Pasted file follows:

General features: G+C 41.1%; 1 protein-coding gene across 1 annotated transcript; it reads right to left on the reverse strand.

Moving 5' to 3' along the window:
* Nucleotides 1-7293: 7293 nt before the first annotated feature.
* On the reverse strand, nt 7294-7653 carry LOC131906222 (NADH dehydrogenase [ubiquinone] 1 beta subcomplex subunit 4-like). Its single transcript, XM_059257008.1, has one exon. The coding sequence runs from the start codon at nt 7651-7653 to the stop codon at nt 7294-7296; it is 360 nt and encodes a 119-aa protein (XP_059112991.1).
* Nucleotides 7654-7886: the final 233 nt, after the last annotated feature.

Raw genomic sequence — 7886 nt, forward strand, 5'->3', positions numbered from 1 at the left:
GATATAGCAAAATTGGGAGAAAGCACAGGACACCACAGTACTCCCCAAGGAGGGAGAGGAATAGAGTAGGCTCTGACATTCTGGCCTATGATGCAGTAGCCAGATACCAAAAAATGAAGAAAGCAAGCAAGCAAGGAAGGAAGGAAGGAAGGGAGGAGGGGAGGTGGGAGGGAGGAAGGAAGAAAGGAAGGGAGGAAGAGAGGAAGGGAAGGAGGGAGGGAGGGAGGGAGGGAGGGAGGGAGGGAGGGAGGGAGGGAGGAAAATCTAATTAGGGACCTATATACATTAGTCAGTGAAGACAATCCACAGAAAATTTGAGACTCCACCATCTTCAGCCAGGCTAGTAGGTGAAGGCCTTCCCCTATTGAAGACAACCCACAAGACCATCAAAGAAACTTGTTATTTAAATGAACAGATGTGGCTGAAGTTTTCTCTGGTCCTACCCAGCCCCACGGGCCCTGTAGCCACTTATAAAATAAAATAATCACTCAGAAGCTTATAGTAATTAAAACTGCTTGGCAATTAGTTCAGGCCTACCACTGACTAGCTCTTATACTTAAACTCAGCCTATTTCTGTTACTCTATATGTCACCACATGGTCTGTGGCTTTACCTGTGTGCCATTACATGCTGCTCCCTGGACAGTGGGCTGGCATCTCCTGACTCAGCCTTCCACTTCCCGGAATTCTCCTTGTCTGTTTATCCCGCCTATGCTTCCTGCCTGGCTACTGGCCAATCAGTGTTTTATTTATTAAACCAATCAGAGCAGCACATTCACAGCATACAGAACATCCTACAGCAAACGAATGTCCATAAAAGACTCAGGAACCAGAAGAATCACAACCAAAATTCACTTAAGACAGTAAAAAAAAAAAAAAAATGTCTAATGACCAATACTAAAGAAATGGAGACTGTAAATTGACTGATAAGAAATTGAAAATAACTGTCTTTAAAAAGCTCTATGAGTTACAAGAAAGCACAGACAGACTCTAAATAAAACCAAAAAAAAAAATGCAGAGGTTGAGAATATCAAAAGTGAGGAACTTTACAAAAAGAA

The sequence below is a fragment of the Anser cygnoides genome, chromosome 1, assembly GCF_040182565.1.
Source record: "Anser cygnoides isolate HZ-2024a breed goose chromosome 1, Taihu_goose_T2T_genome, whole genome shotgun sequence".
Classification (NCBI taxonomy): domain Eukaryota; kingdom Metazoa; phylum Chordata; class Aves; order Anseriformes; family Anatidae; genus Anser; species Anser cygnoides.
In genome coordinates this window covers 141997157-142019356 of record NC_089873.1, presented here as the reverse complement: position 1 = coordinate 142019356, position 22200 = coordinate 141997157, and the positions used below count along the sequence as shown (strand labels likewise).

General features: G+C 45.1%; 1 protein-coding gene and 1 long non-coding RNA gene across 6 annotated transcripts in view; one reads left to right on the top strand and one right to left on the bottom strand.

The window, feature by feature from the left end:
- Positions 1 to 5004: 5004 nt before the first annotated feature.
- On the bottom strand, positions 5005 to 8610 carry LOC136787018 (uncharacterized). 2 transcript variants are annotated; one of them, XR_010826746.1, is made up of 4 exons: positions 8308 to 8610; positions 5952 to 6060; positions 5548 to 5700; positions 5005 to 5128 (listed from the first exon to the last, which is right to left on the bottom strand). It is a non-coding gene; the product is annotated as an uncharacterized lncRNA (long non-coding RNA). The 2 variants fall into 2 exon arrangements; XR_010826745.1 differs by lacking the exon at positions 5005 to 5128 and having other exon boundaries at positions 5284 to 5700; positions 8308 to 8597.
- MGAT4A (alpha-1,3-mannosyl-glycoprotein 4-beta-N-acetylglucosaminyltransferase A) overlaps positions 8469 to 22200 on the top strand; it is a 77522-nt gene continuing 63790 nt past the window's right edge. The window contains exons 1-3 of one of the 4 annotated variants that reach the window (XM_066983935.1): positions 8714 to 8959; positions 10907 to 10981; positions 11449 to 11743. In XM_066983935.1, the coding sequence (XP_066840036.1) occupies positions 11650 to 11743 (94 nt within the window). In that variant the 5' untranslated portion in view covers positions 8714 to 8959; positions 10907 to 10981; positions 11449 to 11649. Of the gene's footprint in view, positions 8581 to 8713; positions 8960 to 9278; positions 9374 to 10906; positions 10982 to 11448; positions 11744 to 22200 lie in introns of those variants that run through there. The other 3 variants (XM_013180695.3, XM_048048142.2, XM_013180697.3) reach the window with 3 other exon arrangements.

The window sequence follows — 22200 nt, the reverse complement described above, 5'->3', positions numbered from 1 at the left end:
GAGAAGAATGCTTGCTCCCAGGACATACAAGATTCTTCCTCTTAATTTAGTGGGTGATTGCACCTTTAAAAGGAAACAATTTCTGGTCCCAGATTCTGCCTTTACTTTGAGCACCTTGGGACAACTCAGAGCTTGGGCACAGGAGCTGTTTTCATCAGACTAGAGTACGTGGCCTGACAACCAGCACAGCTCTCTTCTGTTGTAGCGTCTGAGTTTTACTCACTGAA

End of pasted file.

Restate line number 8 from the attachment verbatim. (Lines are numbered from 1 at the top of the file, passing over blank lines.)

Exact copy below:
The sequence below is a fragment of the Anser cygnoides genome, chromosome 1, assembly GCF_040182565.1.